Remembering Sean McGrail
It is with deep sadness that we share the news of the passing of Professor Seán McGrail on June 28th, 2021. He died peacefully at home surrounded by his family, at the age of 93. Seán, a master mariner, made major contributions to the field of maritime archaeology. Following an accomplished career in the Royal Navy as a pilot in the Fleet Air Arm, Seán embarked on a second career in archaeology at the National Maritime Museum (NMM) Greenwich, as Chief Archaeologist and Director of the Archaeological Research Centre (1976-1986). In 1986 he became Professor of Maritime Archaeology at the University of Oxford, until he ‘retired’ in 1993. He relocated as Visiting Professor to the University of Southampton Centre for Maritime Archaeology, in support of the newly formed Masters programme. He also held visiting professorships at the National Museum Centre for Maritime Archaeology at Roskilde in Denmark (1994) and at the University of Haifa in Israel (1995).
Seán was known for his passion for boats, particularly log boats, the subject of his doctoral research (University College London, 1978). He had a unwavering commitment to publication, with a record that exceeded what most academics achieve in a single career, the most notable being his 2001 opus Boats of the World (OUP). He was involved in a range of fieldwork, experimental, ethnographic and scholarly projects, including being a key figure in the organisation and publication of the very first International Symposium on Boat and Ship Archaeology (ISBSA) held at the NMM in 1976. He was occasionally spotted as the trierarch aboard the trireme reconstruction Olympias. He worked alongside his good friend and colleague Professor Ole Crumlin-Pedersen, on the publication of a number of articles and experimental archaeology projects. As part of his pioneering work in maritime ethnography, he faithfully documented a range of traditional working boats – many of which no longer exist – on beaches across India, recording their construction and use. As a rigorous academic in pursuit of quantifiable data, Seán would leave no page unturned in his quest for truth and accuracy.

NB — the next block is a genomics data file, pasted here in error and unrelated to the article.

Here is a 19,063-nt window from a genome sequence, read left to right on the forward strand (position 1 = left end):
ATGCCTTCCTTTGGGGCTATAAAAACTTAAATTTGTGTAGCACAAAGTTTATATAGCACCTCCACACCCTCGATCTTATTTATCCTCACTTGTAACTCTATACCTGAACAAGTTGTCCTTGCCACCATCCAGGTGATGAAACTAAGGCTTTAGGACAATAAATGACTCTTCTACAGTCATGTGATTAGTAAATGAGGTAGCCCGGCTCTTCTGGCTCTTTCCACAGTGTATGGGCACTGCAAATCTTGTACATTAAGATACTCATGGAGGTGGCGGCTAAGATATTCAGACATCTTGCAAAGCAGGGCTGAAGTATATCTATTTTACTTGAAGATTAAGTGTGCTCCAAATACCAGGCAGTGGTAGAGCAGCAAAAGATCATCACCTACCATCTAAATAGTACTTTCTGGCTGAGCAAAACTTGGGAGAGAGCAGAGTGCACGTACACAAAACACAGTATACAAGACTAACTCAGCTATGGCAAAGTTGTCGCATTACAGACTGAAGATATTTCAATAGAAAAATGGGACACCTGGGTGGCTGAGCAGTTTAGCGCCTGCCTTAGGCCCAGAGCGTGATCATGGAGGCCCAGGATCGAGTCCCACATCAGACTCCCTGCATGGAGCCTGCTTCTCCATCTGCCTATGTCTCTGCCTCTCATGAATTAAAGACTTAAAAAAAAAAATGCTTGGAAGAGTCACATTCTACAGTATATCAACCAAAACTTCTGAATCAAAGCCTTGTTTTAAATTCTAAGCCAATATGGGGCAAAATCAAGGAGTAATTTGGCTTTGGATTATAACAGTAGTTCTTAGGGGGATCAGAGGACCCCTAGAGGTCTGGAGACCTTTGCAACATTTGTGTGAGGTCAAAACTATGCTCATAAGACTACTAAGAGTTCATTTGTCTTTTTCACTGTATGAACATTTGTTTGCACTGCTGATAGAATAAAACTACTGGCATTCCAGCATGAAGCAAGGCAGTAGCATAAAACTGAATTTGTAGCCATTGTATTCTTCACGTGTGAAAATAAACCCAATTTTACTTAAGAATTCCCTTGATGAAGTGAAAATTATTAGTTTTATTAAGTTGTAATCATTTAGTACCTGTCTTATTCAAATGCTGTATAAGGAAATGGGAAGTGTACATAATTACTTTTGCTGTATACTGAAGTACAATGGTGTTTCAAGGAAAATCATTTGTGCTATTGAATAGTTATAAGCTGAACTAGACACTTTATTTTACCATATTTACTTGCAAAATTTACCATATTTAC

Seán’s archives are held at the University of Southampton, Maritime Archaeological Special Collection and thus aspects of his thinking processes are preserved. But the loss of his immense knowledge, as well as his dry wit and passion for the subject, represent a huge gap for us all, on many levels. Our sympathies extend to his wife Annie and their children for their bereavement and to the entire maritime archaeological community.
Dr. Lucy Blue